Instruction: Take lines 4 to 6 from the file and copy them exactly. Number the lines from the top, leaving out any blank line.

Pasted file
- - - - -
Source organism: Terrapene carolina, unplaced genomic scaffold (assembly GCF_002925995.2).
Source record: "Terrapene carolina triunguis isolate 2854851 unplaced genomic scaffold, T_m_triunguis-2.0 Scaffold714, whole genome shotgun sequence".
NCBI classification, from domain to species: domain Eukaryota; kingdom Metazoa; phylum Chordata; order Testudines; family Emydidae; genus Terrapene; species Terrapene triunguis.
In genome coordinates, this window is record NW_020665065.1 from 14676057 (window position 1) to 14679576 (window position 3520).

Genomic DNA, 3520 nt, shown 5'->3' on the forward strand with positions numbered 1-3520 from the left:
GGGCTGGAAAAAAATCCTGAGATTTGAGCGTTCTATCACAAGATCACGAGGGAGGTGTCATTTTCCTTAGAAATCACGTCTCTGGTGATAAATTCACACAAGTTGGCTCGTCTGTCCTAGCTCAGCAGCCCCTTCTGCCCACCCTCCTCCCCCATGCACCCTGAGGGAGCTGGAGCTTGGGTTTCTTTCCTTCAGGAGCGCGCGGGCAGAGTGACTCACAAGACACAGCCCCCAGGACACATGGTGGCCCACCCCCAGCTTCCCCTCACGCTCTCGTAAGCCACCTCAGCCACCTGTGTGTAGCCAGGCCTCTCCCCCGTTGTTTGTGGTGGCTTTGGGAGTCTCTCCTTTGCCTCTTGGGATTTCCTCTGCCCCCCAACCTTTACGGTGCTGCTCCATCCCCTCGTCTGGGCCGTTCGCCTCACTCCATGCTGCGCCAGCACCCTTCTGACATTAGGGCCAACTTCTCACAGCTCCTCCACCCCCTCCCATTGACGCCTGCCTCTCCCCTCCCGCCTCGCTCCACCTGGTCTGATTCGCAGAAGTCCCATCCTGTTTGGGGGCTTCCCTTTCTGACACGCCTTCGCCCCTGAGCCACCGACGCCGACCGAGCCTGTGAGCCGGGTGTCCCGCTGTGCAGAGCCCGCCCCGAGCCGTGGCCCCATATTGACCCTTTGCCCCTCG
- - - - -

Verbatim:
In genome coordinates, this window is record NW_020665065.1 from 14676057 (window position 1) to 14679576 (window position 3520).

Genomic DNA, 3520 nt, shown 5'->3' on the forward strand with positions numbered 1-3520 from the left:
GGGCTGGAAAAAAATCCTGAGATTTGAGCGTTCTATCACAAGATCACGAGGGAGGTGTCATTTTCCTTAGAAATCACGTCTCTGGTGATAAATTCACACAAGTTGGCTCGTCTGTCCTAGCTCAGCAGCCCCTTCTGCCCACCCTCCTCCCCCATGCACCCTGAGGGAGCTGGAGCTTGGGTTTCTTTCCTTCAGGAGCGCGCGGGCAGAGTGACTCACAAGACACAGCCCCCAGGACACATGGTGGCCCACCCCCAGCTTCCCCTCACGCTCTCGTAAGCCACCTCAGCCACCTGTGTGTAGCCAGGCCTCTCCCCCGTTGTTTGTGGTGGCTTTGGGAGTCTCTCCTTTGCCTCTTGGGATTTCCTCTGCCCCCCAACCTTTACGGTGCTGCTCCATCCCCTCGTCTGGGCCGTTCGCCTCACTCCATGCTGCGCCAGCACCCTTCTGACATTAGGGCCAACTTCTCACAGCTCCTCCACCCCCTCCCATTGACGCCTGCCTCTCCCCTCCCGCCTCGCTCCACCTGGTCTGATTCGCAGAAGTCCCATCCTGTTTGGGGGCTTCCCTTTCTGACACGCCTTCGCCCCTGAGCCACCGACGCCGACCGAGCCTGTGAGCCGGGTGTCCCGCTGTGCAGAGCCCGCCCCGAGCCGTGGCCCCATATTGACCCTTTGCCCCTCG